The GMA’s Iron

One of the first attempts to smelt iron in Nova Scotia was done by the General Mining Association in 1928-29.

The GMA, which had a monopoly on most Nova Scotia minerals from 1827-57 (, experimented with producing pig iron, an ingredient in steel, at its coal mines in the Stellarton area. It built a blast furnace and, using iron from McLellan’s Brook, produced 50 tons of pig iron. However, the iron was unusually hard and the GMA, dissatisfied with this attempt to refine iron from local ore, dropped the idea.

Decades later a New Glasgow foundry used some of the GMA’s pig iron to make stamps for a stamp mill in Guysborough County, according to Pictou County historian James M. Cameron. Stamp mills were large machines that crushed gold-bearing rock by stamping it over and over. Each stamp weighed about 800 to 1,000 pounds and repeatedly struck the ore, crushing it down to sand-sized particles. The unusual hardness of the GMA’s iron, which made it useless to the company, would have been helpful when used in the stamps.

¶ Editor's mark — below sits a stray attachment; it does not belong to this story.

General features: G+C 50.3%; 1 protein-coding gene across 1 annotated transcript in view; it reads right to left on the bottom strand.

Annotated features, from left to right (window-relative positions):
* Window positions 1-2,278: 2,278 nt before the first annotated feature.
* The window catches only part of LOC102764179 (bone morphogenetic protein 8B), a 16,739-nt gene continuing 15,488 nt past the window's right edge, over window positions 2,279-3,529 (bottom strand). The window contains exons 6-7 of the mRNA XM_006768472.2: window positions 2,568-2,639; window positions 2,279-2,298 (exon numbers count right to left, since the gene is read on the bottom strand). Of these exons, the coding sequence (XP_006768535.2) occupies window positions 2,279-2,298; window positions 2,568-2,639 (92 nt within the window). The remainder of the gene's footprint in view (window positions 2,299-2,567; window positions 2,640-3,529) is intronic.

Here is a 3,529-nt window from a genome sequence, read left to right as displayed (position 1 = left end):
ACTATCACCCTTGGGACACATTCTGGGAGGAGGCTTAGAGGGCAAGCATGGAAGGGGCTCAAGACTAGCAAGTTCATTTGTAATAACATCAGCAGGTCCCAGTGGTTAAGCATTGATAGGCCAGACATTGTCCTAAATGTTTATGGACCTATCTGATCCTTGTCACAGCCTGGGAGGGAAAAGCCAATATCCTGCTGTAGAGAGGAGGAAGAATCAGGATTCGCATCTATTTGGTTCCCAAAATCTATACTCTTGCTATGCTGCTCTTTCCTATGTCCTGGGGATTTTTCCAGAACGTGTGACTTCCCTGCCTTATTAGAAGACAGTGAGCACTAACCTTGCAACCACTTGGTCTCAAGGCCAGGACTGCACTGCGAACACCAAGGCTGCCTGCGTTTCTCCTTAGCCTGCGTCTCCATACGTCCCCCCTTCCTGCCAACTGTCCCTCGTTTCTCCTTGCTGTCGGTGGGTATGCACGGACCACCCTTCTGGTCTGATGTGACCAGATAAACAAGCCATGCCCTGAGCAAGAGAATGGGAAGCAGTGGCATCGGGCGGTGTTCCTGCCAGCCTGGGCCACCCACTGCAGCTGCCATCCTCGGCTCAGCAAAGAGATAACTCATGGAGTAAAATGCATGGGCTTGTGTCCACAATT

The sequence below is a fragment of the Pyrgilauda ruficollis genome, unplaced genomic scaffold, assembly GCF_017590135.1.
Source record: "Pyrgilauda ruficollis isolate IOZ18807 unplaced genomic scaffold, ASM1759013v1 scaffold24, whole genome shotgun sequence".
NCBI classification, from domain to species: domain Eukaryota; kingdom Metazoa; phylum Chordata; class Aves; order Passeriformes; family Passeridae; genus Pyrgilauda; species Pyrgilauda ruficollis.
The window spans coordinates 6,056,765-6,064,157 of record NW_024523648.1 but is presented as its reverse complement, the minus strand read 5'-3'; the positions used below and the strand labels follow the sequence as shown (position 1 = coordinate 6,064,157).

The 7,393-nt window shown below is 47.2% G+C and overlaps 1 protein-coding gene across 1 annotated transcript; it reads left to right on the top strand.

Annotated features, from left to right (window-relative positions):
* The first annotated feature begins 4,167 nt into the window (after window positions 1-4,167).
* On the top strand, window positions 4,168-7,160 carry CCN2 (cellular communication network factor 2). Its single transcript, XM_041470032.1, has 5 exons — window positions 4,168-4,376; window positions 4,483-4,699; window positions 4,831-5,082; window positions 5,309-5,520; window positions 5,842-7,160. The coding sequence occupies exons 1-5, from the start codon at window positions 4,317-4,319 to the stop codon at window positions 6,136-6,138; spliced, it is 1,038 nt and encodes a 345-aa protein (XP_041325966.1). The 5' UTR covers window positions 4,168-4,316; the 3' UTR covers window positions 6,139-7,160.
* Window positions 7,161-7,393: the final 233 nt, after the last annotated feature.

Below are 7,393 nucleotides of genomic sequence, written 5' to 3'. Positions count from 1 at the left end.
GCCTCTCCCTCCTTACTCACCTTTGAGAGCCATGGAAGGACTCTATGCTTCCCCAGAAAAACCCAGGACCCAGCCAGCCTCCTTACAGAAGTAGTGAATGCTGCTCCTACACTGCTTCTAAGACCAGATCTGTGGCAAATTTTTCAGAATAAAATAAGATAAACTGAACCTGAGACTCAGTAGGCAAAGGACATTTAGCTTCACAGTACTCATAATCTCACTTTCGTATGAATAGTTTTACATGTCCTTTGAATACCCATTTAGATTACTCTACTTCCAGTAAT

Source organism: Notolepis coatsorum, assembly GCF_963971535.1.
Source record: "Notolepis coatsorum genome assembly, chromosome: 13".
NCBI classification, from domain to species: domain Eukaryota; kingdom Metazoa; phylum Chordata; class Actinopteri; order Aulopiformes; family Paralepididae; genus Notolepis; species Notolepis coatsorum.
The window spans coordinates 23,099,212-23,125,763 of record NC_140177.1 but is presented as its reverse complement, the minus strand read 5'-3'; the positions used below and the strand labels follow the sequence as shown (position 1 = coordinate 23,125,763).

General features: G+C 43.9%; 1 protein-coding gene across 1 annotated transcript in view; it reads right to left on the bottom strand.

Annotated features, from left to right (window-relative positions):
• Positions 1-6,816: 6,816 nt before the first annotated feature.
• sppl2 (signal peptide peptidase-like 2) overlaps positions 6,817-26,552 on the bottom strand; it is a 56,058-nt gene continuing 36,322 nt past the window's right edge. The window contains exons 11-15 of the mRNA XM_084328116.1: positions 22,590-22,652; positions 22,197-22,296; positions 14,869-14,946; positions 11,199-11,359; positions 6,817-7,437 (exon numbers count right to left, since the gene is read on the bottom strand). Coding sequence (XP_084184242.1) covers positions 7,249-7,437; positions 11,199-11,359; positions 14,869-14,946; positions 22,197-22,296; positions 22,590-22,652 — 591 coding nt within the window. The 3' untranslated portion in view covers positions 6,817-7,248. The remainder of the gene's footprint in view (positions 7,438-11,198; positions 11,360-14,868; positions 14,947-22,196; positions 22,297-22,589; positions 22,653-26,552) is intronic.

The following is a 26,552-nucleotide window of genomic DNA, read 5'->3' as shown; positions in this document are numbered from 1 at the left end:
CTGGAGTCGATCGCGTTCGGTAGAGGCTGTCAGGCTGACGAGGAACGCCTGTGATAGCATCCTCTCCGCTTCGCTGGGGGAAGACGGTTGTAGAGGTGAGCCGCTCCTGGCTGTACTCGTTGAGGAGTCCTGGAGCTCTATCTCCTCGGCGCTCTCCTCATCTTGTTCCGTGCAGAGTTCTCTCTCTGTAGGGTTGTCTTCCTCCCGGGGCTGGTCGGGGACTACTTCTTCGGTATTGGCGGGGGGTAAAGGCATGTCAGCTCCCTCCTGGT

Some of the GMA’s iron was also used as ship ballast.